The final two spots on the bench were extremely difficult to figure out. One may have thought that OF Michael Reed could have made it with his hot start to the season, but ever since the call-up of Alex Presley he’s hit .191/.372/.689 in 35 games. Although he’s had 5 hits in the last 3 games and may be out of his horrid cold streak, other candidates have been more sound and consistent. OF Kyle Wren was also an option (as I am a big fan of), but journeyman Jake Elmore has impressed in limited time. Paired with his ability to play nearly everywhere in the field, he’s been incredible in the Colorado Springs lineup. Plus, if this were a real team, a utilityman would serve well off the bench. Aside from Mitch Ghelfi’s recent struggles (starting after I wrote the piece on him and others…woops), catcher Jacob Nottingham has been trending in the opposite direction. Since April 25th, the 8th best catching prospect and #10 on the Brewers list has hit .309/.366/.821 in 32 games and slugged 5 home runs.
|Josh Hader||LHP||AA||10 (10)||51.0||0.88||1.00||.189||65-17||11.47||3.00||3.82||.290|
|Marcos Diplan||RHP||Low-A||12 (6)||47.2||1.89||1.17||.184||64-24||12.08||4.53||2.67||.278|
|Jon Perrin||RHP||A-/A+||11 (11)||65.0||2.77||1.06||.247||68-7||9.42||0.97||9.71||.330|
|Brandon Woodruff||RHP||A+/AA||12 (12)||66.0||2.73||1.06||.213||68-19||9.3||2.6||3.58||.288|
|Bubba Derby||RHP||AA||11 (11)||52.2||4.27||1.52||.287||55-18||9.4||3.08||3.06||.353|
Although a number of top prospective arms are either struggling (Lopez, Medeiros) or have limited numbers (D. Williams, Ponce), there are a number of lower-level guys that have pitched well. The obvious top choice is the Brewers second-best pitching prospect, lefty Josh Hader (#4 in the top-30). His numbers so far this season have been extremely strong, leading many to believe the Brewers may have stolen a ton of value in last year’s Gomez/Fiers deal. No doubt his stock has skyrocketed, even after a rare outing last night where he gave up a run – though going six innings and striking out eight. Another highly-touted arm from a past trade, Marcos Diplan (#19 in the top-30) has procured a very impressive first season in Low-A Wisconsin. At those levels, many starters act as spot-starters/long relievers, as you’ll see in the bullpen. The 19 year-old has struck out an impressive 64 batters in 47.2 innings – good enough for the best K/9 in the organization.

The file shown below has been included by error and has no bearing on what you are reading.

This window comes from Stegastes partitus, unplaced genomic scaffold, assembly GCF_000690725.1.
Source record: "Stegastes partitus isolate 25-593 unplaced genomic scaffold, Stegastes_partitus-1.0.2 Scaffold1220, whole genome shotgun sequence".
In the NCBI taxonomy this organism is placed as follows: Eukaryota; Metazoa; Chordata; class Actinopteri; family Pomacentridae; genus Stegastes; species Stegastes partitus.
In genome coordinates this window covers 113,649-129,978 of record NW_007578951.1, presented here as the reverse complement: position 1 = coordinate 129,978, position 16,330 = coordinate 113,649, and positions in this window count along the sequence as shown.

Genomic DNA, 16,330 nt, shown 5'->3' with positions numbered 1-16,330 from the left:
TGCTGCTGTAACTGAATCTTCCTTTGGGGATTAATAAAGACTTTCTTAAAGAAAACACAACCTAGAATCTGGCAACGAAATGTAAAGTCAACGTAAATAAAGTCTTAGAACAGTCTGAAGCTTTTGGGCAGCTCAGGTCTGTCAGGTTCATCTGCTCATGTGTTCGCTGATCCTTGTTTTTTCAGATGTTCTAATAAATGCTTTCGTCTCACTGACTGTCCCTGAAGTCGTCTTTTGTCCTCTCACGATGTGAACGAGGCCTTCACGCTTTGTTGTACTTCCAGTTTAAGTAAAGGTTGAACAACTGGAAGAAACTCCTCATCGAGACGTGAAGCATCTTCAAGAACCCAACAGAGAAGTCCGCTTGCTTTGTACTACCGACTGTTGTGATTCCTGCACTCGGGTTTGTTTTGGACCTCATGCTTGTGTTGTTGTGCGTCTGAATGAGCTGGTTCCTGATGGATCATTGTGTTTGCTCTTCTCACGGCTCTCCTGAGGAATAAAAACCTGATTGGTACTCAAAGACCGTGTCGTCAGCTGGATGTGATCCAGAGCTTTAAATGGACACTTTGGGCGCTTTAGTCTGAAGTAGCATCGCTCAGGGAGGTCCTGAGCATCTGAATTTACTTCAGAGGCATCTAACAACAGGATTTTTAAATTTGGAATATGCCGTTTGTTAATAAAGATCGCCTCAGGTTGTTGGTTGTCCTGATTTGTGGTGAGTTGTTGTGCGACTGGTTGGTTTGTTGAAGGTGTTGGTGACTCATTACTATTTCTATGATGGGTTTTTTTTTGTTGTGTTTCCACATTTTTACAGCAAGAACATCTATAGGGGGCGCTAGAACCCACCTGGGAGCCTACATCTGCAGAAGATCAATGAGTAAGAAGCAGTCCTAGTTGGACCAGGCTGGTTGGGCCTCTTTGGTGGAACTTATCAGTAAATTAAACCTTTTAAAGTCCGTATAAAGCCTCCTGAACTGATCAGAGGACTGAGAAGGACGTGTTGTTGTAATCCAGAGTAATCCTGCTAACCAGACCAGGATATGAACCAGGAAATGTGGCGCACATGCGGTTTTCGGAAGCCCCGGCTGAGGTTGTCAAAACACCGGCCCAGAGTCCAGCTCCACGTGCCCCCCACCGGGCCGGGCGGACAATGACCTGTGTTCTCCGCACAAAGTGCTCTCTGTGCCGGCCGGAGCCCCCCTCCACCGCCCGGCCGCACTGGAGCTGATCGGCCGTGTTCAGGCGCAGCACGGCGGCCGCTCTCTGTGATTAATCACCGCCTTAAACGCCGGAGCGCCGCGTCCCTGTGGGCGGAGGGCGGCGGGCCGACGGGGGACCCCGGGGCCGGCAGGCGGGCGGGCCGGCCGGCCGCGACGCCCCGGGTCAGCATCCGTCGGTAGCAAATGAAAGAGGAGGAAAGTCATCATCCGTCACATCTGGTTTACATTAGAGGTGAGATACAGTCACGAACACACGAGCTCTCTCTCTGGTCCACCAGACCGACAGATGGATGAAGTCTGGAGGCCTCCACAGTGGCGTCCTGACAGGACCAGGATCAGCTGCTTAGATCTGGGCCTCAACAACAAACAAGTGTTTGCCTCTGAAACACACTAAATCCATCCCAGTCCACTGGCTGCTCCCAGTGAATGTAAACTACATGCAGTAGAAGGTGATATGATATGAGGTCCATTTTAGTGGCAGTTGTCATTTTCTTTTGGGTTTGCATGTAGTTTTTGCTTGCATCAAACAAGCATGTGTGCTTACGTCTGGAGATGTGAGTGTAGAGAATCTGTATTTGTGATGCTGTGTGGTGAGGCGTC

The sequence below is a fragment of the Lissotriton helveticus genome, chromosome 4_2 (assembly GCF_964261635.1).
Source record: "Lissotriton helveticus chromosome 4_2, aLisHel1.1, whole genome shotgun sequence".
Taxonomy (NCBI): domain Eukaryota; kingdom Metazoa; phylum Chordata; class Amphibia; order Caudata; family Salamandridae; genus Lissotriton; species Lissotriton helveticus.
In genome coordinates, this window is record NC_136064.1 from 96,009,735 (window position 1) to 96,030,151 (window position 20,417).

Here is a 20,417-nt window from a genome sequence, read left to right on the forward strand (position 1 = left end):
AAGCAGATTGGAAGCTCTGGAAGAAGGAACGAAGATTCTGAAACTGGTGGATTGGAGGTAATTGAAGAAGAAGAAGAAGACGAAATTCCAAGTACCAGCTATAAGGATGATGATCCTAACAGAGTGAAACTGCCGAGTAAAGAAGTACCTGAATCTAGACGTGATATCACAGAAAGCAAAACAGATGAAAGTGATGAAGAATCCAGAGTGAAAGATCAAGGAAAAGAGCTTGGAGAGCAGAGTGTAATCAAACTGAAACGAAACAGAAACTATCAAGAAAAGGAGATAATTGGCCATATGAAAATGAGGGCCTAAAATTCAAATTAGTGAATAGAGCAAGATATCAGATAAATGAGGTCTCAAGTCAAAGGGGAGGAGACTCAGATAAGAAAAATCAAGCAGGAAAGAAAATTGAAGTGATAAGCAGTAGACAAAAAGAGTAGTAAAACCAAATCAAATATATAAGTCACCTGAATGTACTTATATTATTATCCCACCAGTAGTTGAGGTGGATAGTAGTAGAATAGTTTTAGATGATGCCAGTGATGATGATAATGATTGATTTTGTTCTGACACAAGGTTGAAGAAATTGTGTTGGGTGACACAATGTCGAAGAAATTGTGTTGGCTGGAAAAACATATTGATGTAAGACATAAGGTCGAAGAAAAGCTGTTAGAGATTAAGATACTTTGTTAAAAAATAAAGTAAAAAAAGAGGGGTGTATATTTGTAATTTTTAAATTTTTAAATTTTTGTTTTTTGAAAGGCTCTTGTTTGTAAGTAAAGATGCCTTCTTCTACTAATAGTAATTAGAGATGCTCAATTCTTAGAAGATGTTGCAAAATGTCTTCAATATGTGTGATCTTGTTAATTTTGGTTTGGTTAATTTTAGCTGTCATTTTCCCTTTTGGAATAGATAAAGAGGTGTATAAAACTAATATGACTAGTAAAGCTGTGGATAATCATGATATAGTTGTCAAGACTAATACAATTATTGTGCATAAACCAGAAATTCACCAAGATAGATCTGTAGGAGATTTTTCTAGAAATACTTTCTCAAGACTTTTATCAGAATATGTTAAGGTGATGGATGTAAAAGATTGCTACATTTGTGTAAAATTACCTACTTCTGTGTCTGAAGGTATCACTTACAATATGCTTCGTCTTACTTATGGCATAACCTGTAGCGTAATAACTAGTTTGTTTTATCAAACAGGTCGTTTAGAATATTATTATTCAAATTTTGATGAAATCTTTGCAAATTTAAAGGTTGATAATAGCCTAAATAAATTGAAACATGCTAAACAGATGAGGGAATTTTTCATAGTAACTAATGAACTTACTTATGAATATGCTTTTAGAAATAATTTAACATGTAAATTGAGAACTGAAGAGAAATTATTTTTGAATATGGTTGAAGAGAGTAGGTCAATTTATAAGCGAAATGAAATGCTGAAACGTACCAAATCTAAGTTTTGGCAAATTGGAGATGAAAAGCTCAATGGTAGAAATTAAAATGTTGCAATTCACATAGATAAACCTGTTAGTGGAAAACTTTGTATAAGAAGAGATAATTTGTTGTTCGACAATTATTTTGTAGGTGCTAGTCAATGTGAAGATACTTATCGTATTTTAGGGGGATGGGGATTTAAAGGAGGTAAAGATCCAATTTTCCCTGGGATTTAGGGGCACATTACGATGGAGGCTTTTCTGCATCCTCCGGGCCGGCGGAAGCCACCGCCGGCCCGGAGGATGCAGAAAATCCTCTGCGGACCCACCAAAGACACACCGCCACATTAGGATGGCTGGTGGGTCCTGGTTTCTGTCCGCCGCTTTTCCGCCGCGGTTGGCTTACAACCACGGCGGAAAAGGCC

Two other arms that were also discussed last week – Jon Perrin and Brandon Woodruff – have been solid arms even since their promotions. Although Woodruff (30th-best prospect) has a 4.57 ERA in his first 4 starts in Biloxi, his latest two have been superb (12.2 IP, 2.13 ERA, .143 opp AVG combined). Meanwhile, Perrin has continued his consistency, adding a 3.10 ERA with a 21-6 K-BB ratio in 29 IP. He has been saddled with the loss in the last three starts, but tossed into the 6th inning every time and pitched two quality starts for the Manatees.